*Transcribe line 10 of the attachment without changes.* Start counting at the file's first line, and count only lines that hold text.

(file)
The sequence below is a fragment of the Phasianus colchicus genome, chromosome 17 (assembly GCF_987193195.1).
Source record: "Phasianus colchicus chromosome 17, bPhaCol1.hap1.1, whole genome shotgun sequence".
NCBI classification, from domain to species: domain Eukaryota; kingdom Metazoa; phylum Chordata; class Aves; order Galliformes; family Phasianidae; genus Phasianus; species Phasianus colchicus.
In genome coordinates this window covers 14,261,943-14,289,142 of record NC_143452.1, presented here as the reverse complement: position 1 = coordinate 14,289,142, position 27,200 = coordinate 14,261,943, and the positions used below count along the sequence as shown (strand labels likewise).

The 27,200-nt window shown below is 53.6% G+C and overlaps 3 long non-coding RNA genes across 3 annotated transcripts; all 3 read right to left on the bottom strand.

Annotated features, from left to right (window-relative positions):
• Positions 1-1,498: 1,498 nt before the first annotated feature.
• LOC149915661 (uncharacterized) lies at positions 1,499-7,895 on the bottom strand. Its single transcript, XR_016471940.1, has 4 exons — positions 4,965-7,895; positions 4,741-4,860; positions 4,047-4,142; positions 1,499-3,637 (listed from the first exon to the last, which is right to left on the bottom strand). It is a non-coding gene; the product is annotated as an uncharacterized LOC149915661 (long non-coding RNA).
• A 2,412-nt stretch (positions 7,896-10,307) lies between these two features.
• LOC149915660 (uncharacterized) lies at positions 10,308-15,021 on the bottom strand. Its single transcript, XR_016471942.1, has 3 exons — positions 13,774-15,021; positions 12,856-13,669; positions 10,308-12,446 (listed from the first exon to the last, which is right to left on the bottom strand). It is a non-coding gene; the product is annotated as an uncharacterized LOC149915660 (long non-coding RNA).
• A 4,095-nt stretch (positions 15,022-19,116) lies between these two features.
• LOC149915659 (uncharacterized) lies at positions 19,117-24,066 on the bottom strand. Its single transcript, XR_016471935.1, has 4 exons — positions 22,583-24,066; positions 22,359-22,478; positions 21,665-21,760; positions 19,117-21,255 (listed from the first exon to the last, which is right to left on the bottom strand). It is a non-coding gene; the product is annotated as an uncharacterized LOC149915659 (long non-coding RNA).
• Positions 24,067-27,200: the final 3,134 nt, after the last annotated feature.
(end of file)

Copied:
• LOC149915660 (uncharacterized) lies at positions 10,308-15,021 on the bottom strand. Its single transcript, XR_016471942.1, has 3 exons — positions 13,774-15,021; positions 12,856-13,669; positions 10,308-12,446 (listed from the first exon to the last, which is right to left on the bottom strand). It is a non-coding gene; the product is annotated as an uncharacterized LOC149915660 (long non-coding RNA).